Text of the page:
Glue trap in Raleigh ends daylong search for venomous zebra cobra

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Despite the consultation and preparation by animal control officers, in the end a glue trap captured a venomous zebra cobra on a north Raleigh porch, capping a 48-hour case involving North Carolina media.

A red bucket was used to guide the cobra into a safe location where all glue could be removed from its body.

An earlier image captured by WRAL show the snake scrabbling to the front porch of a house on Sandringham Drive, crawling through the siding. As it lifted its head, the hood was visible.

After confirming the snake was the one they were trying to capture, Animal Control officers moved the camera crews back.

This same residence had called 911 early Tuesday, sparking the search.


A glue trap endangers days-long search in north Raleigh for venomous zebra cobras

Tags: Raleigh Cobra, snake venom

On July 1, 2021, at 7:21 a.m. ipswich snake catcher EDT

The following was updated on July 13 2021 at 10:00 a.m. Eastern Daylight Time

WRAL reporters Kasey Cunningham, Joe Fisher & Matt Talhelm, along with multiplatform producers Heather Leah & Maggie Brown;

The city of Raleigh, N.C., is the state capital. Following a 48-hour saga that garnered attention from across North Carolina, a glue trap finally captured a venomous zebra cobra on a north Raleigh porch Wednesday, capping an event that garnered attention throughout the state.

To completely remove the glue from its body, the cobra was seated in a red bucket and transported to a safe location.

A striped snake was captured by WRAL cameras crawling onto a front porch on Sandringham Drive earlier in the day. Looking around, its hood was visible as it lifted its head.

The Wildlife Control officers moved camera crews back after confirming that this is the snake, then went in to attempt to capture it.

Early Tuesday, early Tuesday morning, a 911 call from inside the same house sparked the search.

Raleigh Cobra T-shirt from House of Swank#RaleighCobra: T-shirts, memes, and Twitter accounts inspired by roaming venomous snakes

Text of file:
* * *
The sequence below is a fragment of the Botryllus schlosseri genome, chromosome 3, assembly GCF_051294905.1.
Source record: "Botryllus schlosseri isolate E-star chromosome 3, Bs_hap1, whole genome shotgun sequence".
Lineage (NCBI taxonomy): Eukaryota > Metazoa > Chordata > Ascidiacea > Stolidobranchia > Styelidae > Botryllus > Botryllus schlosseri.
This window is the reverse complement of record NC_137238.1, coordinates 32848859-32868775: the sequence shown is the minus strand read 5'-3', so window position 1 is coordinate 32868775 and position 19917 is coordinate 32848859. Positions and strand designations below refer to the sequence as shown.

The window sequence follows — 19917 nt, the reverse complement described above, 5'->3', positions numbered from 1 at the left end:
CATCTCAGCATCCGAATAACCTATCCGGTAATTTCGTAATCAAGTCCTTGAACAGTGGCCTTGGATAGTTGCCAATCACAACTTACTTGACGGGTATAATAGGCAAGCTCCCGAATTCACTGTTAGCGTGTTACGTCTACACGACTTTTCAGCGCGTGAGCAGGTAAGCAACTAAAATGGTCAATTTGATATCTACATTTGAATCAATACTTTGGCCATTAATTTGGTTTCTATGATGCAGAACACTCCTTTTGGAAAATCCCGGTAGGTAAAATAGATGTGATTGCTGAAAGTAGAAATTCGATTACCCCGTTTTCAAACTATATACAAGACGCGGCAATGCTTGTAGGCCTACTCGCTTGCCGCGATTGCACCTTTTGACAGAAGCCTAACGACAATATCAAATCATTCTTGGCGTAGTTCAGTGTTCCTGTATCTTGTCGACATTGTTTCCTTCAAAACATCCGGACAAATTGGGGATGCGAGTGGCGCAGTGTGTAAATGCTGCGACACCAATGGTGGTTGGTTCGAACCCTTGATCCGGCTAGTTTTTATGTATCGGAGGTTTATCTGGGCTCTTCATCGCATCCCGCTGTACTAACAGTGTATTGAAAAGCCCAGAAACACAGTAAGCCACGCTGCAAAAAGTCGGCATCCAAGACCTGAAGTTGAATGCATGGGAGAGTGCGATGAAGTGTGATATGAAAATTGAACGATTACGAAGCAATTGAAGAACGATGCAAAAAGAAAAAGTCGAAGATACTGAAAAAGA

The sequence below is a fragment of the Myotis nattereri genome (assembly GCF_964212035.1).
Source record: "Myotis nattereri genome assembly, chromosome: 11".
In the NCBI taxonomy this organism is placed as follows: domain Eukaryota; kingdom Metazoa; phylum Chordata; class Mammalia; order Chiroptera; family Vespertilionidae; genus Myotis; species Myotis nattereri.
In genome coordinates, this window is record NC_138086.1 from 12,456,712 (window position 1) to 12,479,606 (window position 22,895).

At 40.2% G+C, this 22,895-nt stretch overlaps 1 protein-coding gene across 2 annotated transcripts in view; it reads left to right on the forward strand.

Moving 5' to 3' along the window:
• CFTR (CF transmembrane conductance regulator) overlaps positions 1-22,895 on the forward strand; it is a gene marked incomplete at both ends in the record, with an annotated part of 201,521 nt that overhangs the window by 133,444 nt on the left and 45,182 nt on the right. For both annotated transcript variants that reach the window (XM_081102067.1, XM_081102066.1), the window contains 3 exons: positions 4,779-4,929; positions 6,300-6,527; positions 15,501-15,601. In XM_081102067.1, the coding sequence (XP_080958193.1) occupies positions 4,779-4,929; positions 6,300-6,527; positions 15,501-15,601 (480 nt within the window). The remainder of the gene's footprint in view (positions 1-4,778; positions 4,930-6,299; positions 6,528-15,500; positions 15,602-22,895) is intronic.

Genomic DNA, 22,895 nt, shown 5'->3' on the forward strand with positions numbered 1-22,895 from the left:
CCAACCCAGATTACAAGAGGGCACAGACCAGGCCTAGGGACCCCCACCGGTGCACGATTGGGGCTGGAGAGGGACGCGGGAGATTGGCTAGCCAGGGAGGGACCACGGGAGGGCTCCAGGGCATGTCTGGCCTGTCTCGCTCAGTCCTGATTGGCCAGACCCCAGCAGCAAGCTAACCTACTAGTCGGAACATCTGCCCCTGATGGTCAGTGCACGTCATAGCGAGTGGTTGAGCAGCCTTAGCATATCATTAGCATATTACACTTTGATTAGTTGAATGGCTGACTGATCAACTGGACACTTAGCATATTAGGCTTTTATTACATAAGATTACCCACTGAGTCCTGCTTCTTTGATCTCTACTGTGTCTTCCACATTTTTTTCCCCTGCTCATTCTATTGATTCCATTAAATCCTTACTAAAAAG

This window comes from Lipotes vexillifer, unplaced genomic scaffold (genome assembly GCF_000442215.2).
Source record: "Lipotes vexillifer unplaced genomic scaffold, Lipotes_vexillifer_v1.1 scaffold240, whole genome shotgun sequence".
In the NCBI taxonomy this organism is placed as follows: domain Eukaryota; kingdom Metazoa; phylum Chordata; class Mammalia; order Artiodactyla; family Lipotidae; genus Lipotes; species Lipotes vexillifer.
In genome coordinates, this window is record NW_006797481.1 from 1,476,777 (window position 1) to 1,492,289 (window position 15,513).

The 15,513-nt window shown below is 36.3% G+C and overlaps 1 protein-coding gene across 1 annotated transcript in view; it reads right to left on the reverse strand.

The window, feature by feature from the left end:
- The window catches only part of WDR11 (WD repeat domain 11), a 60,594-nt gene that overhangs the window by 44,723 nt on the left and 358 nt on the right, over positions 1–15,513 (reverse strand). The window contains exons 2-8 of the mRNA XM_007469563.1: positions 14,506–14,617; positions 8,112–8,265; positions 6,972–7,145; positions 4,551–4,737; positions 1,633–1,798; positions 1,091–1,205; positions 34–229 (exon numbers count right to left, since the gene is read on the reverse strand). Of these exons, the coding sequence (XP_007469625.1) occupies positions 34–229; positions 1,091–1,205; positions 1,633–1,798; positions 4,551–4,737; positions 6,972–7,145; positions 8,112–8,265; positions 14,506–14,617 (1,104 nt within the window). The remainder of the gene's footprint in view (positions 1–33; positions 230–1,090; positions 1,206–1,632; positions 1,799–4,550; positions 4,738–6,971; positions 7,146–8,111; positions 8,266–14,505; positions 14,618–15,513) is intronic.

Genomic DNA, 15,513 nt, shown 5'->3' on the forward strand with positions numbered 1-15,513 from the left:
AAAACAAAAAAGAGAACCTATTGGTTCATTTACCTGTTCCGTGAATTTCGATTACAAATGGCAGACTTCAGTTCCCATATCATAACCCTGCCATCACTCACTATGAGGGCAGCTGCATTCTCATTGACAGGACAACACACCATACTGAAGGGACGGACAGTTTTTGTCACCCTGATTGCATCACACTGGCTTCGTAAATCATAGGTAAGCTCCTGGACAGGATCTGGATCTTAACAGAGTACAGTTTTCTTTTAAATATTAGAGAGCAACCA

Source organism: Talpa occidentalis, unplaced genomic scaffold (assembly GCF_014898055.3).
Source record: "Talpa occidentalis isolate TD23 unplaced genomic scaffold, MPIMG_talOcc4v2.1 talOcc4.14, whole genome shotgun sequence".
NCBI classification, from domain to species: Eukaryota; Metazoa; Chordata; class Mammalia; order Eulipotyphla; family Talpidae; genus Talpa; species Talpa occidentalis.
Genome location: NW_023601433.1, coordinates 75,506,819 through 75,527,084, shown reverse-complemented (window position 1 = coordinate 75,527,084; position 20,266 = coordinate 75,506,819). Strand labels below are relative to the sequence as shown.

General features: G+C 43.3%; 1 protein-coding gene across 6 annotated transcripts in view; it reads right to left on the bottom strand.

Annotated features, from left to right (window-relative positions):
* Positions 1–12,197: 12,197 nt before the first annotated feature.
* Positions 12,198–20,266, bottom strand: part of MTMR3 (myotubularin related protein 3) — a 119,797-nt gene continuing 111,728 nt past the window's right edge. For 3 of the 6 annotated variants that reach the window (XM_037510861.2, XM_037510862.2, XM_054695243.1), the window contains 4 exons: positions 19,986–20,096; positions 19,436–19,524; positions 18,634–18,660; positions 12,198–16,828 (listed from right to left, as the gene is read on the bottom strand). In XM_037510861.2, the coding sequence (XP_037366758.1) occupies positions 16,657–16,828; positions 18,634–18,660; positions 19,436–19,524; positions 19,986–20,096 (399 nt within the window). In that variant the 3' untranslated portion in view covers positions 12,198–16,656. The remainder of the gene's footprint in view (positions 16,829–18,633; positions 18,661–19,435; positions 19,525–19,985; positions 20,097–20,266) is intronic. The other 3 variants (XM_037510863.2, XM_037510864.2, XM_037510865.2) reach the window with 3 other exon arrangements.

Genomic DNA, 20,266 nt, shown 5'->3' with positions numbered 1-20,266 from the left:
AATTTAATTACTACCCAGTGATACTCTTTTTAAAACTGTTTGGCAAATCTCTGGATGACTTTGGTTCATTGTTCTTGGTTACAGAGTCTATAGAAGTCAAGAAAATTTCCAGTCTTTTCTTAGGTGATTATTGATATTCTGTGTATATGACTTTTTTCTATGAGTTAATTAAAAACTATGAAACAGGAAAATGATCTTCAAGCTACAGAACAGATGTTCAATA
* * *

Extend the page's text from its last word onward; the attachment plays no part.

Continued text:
Neighbor Joan Nelson said the ordeal was over.

My feeling of security has improved, she said. It feels good to be able to walk on the deck and outside. The snake seems to have a lot of problems, though.

The snake in question was found laying out on a porch in a north Raleigh neighborhood where a zebra cobra had been reported missing.

A zebra cobra can spit 9 feet long and is faster than most snakes, making morning dog walks extremely hazardous. Apparently, African Snakebite Institute believes the snake is very dangerous. It could cause a victim's nervous system to shut down.

One who is poisoned by the cobra would immediately feel pain, swelling, irritation, vomiting, and diarrhea. In the aftermath, a severe fever and breathing problems would ensue, which could eventually lead to respiratory failure.

An experienced veterinarian, Dr. Salina Locke, treats all kinds of pets at the Avian and Exotic Animal Care.

Cobras of this species do not bite. The venom is more likely to spray because they are very accurate and go straight for the eye, she said.

A pet of this snake is not recommended because of the risks, according to Locke.

Bite incidents are most common during sleep. Research shows that people who are bit may suffer health issues for years.

In the late afternoon on Tuesday, police searched 6917 Chamonix Place, near the place where the snake was last spotted.

There was an animal issue at that home in March. They returned Monday and Tuesday after seeing the zebra cobra on a porch about a half mile away.

There are records in the county that indicate Keith and Rebecca Gifford reside at that address. The Facebook page containing Keith Gifford's name contains several photos of snakes that he claims to own.

Christopher Gifford has 460000 followers on TikTok. He says he has a 7-foot-long zebra cobra on one of his posts.